At the 2018 World Cup in Russia, there was something different about England's football team. They appeared happier than teams of the past, more confident, with no memory of crashing out at the group stages in Brazil and far from the side driven to boredom under Fabio Capello in South Africa eight years prior.
On the pitch, they looked unburdened by the pressure of the nation's expectations and instead played with joy and a hunger for success. They overcame their penalty shootout fears to beat Colombia in the round of 16, which was their first World Cup victory on spot kicks and their first in any competition since 1996; and they made it all the way to the semifinals for the first time in almost 30 years.
As pictures emerged of the squad racing down a swimming pool on inflatable unicorns, and playing darts against journalists, much of the credit was given to Dr. Pippa Grange the sport psychologist.
Grange was hired by the Football Association as the head of people and team development in November 2017, tasked with building resilience and improving team relationships and culture. She helped England face their fears by confronting the failures of recent years and allowing them to open up on their experiences and anxieties, while also improving the overall culture in camp, working with coaches and the wider staff group as well as the players. By the time they got to Russia, the squad looked in a better place psychologically than it had for generations, with even Prince William commenting: "England were a better team with [Grange] onboard."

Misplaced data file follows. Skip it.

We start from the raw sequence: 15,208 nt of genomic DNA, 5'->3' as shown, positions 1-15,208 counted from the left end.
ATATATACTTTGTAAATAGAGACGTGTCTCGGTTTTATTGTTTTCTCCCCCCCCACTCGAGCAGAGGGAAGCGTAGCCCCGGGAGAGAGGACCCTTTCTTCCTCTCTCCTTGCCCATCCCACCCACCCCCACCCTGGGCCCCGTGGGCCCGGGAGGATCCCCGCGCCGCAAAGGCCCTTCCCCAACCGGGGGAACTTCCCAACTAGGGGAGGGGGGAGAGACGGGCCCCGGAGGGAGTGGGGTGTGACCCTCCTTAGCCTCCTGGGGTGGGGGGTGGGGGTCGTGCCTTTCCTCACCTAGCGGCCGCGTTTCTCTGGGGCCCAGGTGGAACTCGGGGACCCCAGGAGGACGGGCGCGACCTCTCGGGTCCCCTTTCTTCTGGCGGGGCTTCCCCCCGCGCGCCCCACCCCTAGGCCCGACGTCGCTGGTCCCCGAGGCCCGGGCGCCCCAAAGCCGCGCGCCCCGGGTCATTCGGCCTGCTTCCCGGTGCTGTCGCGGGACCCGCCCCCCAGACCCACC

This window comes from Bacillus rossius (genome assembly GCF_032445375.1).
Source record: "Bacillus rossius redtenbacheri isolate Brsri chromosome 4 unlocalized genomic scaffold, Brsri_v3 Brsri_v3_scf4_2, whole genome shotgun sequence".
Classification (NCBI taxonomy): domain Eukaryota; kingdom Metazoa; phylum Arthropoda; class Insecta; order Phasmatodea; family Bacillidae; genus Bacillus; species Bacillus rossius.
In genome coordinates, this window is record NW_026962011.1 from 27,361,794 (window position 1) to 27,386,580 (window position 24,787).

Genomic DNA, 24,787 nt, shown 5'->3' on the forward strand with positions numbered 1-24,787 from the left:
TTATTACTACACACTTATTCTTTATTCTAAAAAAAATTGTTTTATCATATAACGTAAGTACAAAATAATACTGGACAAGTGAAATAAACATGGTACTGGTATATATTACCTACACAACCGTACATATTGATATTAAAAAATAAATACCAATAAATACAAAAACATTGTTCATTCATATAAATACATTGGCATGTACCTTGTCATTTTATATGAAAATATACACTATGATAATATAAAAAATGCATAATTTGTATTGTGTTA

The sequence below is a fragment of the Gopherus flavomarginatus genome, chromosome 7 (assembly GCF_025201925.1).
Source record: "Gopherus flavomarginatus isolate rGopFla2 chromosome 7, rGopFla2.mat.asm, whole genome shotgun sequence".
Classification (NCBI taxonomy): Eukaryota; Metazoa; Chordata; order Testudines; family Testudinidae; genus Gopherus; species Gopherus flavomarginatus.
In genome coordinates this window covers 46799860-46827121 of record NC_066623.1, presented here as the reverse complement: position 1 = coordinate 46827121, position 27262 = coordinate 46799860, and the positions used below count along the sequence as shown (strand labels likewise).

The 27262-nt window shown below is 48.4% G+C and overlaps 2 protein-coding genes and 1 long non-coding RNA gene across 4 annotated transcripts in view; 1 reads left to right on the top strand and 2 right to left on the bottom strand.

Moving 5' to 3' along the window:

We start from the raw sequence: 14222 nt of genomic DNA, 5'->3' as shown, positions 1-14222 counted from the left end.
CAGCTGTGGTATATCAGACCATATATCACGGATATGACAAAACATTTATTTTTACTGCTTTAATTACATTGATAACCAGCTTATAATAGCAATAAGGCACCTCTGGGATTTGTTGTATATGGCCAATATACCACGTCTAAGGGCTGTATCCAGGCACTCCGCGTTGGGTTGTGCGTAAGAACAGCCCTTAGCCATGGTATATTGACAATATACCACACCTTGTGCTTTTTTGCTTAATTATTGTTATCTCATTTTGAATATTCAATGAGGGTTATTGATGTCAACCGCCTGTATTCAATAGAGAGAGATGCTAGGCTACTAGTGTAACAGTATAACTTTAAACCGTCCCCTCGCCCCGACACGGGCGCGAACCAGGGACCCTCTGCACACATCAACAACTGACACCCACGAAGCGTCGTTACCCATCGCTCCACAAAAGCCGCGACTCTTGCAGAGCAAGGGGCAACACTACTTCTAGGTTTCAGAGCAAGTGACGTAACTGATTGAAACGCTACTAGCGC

However, sports psychology was nothing new in 2018. Psychological science has been applied to the context of sport since the 1960s and in some areas, such as Olympic sport, the set-up is extremely well established. Even prior to Grange, the FA already had started to focus on the mental side of the game, hiring psychiatrist Steve Peters before the 2014 World Cup, before working with performance consultancy Lane 4 on psychological tactics. The only difference in the lead-up to Russia was how sports psychology was embraced, with it being reported that players only had access to Peters if they so wanted it. So why did Grange working with England warrant so much attention?
"Football is a perfect example of when people stand up and pay attention," Dr. Charlotte Chandler, lecturer in Sport and Exercise Psychology at the University of Derby, told ESPN.
"It is such a big sport, so many people are watching it. It must be phenomenal in some ways, but I think that also adds to the challenge as well. I've done some research and worked with people who have worked in football, generally their experience, it's just so challenging."